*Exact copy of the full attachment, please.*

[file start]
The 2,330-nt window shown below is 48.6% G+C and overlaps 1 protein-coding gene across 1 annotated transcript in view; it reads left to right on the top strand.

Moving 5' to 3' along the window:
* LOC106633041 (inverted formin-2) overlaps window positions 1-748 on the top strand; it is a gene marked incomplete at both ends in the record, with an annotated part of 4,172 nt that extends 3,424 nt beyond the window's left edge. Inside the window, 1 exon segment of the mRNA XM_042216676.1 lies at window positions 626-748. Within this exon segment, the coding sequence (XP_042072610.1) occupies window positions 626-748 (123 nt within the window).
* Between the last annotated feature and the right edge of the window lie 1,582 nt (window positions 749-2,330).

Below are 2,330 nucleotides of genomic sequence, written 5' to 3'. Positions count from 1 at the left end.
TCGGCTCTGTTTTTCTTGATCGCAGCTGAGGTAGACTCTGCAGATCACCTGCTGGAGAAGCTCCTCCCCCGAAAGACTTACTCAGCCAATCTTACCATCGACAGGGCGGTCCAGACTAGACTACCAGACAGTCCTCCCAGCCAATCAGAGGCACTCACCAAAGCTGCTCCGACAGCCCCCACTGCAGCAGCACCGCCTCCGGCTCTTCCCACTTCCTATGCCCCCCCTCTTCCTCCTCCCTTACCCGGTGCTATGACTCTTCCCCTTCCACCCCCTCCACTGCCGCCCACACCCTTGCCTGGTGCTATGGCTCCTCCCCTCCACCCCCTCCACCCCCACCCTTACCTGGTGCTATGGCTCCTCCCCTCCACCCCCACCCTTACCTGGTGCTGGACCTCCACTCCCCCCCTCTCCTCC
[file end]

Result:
The 2,330-nt window shown below is 48.6% G+C and overlaps 1 protein-coding gene across 1 annotated transcript in view; it reads left to right on the top strand.

Moving 5' to 3' along the window:
* LOC106633041 (inverted formin-2) overlaps window positions 1-748 on the top strand; it is a gene marked incomplete at both ends in the record, with an annotated part of 4,172 nt that extends 3,424 nt beyond the window's left edge. Inside the window, 1 exon segment of the mRNA XM_042216676.1 lies at window positions 626-748. Within this exon segment, the coding sequence (XP_042072610.1) occupies window positions 626-748 (123 nt within the window).
* Between the last annotated feature and the right edge of the window lie 1,582 nt (window positions 749-2,330).

Below are 2,330 nucleotides of genomic sequence, written 5' to 3'. Positions count from 1 at the left end.
TCGGCTCTGTTTTTCTTGATCGCAGCTGAGGTAGACTCTGCAGATCACCTGCTGGAGAAGCTCCTCCCCCGAAAGACTTACTCAGCCAATCTTACCATCGACAGGGCGGTCCAGACTAGACTACCAGACAGTCCTCCCAGCCAATCAGAGGCACTCACCAAAGCTGCTCCGACAGCCCCCACTGCAGCAGCACCGCCTCCGGCTCTTCCCACTTCCTATGCCCCCCCTCTTCCTCCTCCCTTACCCGGTGCTATGACTCTTCCCCTTCCACCCCCTCCACTGCCGCCCACACCCTTGCCTGGTGCTATGGCTCCTCCCCTCCACCCCCTCCACCCCCACCCTTACCTGGTGCTATGGCTCCTCCCCTCCACCCCCACCCTTACCTGGTGCTGGACCTCCACTCCCCCCCTCTCCTCC